That’s what Maestro Wilkins asked us to write in the music.
It was one of the toughest passages in a challenging program. It was that part in the Liszt that gets your heart pumping and adrenaline flowing (“which part is that?” someone asked at lunch. “Just one part?”) And when you’re finished with it, you all come together in a chromatic scale, up and down, up and down. Breathe in, breathe out. You made it. Whoa.
The Boston Symphony Orchestra’s Onstage at Symphony program was, as Maestro Wilkins pointed out, kind of like a blind date. A big blind date of over 100 people who didn’t know each other beforehand, and, in less than 24 hours, pulled together a concert in Symphony Hall that received a standing ovation.
I already wondered how this would all come together with such limited rehearsal time. It wasn’t a completely blind date: there were four of us in the group from my orchestra, the Arlington Philharmonic, two cellists, an oboist, and me. I had also met the other player from my hometown, Belmont, a PhD biologist and patent attorney who turned out to live around the corner from me. We got together one morning for coffee and banana bread. An accomplished flautist, she was playing the piccolo in this concert.
Still, when I followed an unknown cellist and violinist out of the subway and into the side stage door of Symphony Hall, I felt a little overwhelmed.
The administrators and organizers of the event were very helpful and efficient, directing us onstage to where place cards on the music stands told us where to sit. Seats were assigned by lottery. I was sitting 3rd stand outside in the viola section, which turned out to be about the best place to sit on the entire stage. Maestro Wilkins walked right next to me when he came onstage, and I also had a perfect view of him and his hands while he was conducting.
I was near my oboe and cello buddies, and right behind the principal violist to make following bowings easy. I felt that almost indescribable feeling of being in the center of everything, surrounded by all of the different musical parts in the score. You can hear everything from the middle of the orchestra. In a way, you lose yourself and become the orchestra, become the music itself.
And, I made the BSO’s Facebook page!
Working with Maestro Thomas Wilkins, the Germeshausen Youth and Family Concerts Conductor chair with the BSO, was a real treat. He has prestigious appointments in other parts of the country too, but here his sense of humor and approach seemed perfectly tailored to this slightly nerdy group of Massachusetts intellectuals. At one point, somebody’s cell phone rang during rehearsal, and he answered his shoe, like Inspector Gadget.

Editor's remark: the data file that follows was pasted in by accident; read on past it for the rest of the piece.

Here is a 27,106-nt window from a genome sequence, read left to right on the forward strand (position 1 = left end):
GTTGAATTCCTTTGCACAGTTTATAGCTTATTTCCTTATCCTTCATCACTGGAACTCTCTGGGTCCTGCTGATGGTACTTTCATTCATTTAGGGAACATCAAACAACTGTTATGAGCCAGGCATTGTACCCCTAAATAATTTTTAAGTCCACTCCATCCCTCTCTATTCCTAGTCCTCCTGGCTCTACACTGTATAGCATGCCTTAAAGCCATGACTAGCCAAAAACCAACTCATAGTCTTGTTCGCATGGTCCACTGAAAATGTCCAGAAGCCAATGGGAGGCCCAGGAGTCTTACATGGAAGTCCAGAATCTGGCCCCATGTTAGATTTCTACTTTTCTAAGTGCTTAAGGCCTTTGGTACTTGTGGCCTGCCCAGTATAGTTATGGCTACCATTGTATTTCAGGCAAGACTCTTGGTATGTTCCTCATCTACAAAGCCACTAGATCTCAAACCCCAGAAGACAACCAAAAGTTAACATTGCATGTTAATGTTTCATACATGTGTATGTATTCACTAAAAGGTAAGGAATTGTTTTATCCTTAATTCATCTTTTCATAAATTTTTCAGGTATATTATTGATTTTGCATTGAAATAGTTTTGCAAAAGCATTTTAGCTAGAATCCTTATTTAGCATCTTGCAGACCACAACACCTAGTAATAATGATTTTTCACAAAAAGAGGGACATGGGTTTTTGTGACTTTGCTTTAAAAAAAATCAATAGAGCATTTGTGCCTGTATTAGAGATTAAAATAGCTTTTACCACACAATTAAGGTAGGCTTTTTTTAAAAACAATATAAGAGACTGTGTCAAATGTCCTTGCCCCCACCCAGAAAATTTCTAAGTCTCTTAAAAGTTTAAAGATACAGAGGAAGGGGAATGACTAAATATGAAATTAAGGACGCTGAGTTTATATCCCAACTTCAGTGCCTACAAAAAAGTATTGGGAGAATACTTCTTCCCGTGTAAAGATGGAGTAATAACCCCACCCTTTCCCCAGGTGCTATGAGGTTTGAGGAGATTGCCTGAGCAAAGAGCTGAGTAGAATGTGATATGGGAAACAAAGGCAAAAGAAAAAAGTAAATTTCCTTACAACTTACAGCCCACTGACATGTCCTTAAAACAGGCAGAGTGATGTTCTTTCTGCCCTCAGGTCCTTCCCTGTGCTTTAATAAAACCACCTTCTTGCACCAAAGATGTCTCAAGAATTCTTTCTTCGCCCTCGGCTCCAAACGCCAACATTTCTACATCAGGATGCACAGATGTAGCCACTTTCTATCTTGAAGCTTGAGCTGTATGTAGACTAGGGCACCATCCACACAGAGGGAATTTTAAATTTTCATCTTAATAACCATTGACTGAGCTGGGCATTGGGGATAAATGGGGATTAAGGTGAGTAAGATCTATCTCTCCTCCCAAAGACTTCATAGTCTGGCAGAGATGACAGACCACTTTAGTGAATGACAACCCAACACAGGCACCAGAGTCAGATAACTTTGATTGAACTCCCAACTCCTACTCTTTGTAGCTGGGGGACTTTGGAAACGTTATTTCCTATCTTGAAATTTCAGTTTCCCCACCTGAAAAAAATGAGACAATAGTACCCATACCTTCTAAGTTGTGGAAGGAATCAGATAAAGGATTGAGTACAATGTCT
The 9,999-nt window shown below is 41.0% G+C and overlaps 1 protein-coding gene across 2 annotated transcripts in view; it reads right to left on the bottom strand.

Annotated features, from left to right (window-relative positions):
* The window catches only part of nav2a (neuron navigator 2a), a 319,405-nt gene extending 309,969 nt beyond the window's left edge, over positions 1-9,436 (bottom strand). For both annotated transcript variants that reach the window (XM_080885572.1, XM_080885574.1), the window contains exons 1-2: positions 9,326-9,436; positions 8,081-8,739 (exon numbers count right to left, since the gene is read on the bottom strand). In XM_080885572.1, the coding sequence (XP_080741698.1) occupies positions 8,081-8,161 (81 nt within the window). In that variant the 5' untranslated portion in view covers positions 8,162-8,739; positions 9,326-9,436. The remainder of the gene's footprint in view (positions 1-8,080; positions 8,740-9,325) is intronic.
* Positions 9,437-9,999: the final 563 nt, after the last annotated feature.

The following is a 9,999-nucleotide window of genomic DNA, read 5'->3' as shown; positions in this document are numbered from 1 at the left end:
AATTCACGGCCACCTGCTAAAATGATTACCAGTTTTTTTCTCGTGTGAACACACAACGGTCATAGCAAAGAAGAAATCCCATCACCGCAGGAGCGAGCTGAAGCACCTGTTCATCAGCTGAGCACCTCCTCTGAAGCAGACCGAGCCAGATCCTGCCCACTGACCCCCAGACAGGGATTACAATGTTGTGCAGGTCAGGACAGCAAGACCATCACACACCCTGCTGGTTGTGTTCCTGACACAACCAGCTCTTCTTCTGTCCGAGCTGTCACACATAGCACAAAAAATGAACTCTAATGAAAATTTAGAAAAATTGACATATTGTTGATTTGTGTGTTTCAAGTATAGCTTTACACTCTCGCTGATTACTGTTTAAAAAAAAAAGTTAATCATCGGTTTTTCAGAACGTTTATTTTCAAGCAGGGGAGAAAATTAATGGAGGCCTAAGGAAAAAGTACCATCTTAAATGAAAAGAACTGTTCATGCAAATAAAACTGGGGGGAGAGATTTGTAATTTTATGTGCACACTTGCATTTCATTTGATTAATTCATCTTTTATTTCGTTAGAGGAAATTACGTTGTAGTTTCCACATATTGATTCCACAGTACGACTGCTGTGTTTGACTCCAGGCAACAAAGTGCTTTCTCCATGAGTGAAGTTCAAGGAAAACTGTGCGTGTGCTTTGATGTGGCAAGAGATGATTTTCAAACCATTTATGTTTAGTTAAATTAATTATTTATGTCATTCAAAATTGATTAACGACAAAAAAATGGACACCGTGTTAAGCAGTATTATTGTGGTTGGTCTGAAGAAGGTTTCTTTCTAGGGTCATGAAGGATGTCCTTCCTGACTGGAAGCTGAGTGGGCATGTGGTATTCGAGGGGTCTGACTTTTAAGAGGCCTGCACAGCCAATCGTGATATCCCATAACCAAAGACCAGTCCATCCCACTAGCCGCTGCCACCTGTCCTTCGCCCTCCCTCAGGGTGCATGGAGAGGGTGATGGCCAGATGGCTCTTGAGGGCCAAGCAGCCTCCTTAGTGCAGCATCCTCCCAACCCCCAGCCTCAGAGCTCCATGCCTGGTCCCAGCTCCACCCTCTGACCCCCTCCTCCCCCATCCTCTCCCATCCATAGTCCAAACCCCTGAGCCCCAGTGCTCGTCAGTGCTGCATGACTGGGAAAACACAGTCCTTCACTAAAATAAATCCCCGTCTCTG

He graciously agreed to be in my selfie:
The whole experience was over too soon. We fit two significant rehearsals and a concert into less than 24 hours. I’m certainly glad I practiced as much viola as I did. I felt well-prepared overall. My stand partner was a real violist who plays with the Seven Hills Symphony, but I know there was at least one other switch-hitter in the viola section. The one thing that still throws me sometimes, when switching, is rapid key changes. I’m used to certain keys meaning that I should play with particular fingers high or low on particular strings. I’m especially used to playing a low-1 on the lowest string in E-flat major. Unfortunately, on viola, a low-1 on the lowest string is a D-flat. Which they don’t have in E-flat major. Just have to keep on retraining that muscle memory.
At lunch we sat together and talked about our experiences in our home orchestras. Several articles about this program on the web have made the point that the Boston area has an extremely vibrant community of amateur musicians. People came from all over Massachusetts, and they play in many different community groups. Someone commented on the BSO’s Facebook page that wasn’t it nice that this program existed for people who would otherwise “hardly get a chance to play.” Really? It is indeed wonderful that this program exists, but virtually everyone in this orchestra already plays regularly somewhere—just in casual conversation I heard from people in the Boston Civic Symphony, Seven Hills Symphony, New England Philharmonic, Concord Orchestra, Reading Symphony Orchestra, Cambridge Symphony Orchestra, MIT Summer Philharmonic Orchestra, Wellesley Symphony Orchestra, and of course my own Arlington Philharmonic. I’m sure there are others that I just didn’t get a chance to meet.
At lunch, one player who, in his youth, had actually played under Arthur Fiedler at POPS said that his impression was that Fiedler was an unhappy man, struggling with inner demons. At that time in his life he had found himself at a crossroads, trying to decide what to pursue as a career. Fiedler had told him point blank not to become a musician. He became an economist. I commented that I thought we amateurs have the best of both worlds. We don’t have to depend on music to feed our families. We can use music as an ally and an outlet to fight against our own inner demons. And when it’s not helpful, we can put it aside, and take it out again when it is.
Thomas Wilkins made an interesting comment when he introduced us at the concert. He said that he believes that people like him, professionals who go on to make a career of music performance, are the by-products of music education, not the main goal. He said the goal was to make musicians like those of us onstage, people who love and serve the music as something larger than ourselves. This made me tear up a little bit. Thank you, Maestro. It was an honor to play with you, and with the other musicians.
It was a challenging program. And when you’re finished with it, you all come together. Breathe in, breathe out. You made it. Whoa.
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Karen Allendoerfer is from Belmont, Massachusetts. Biography
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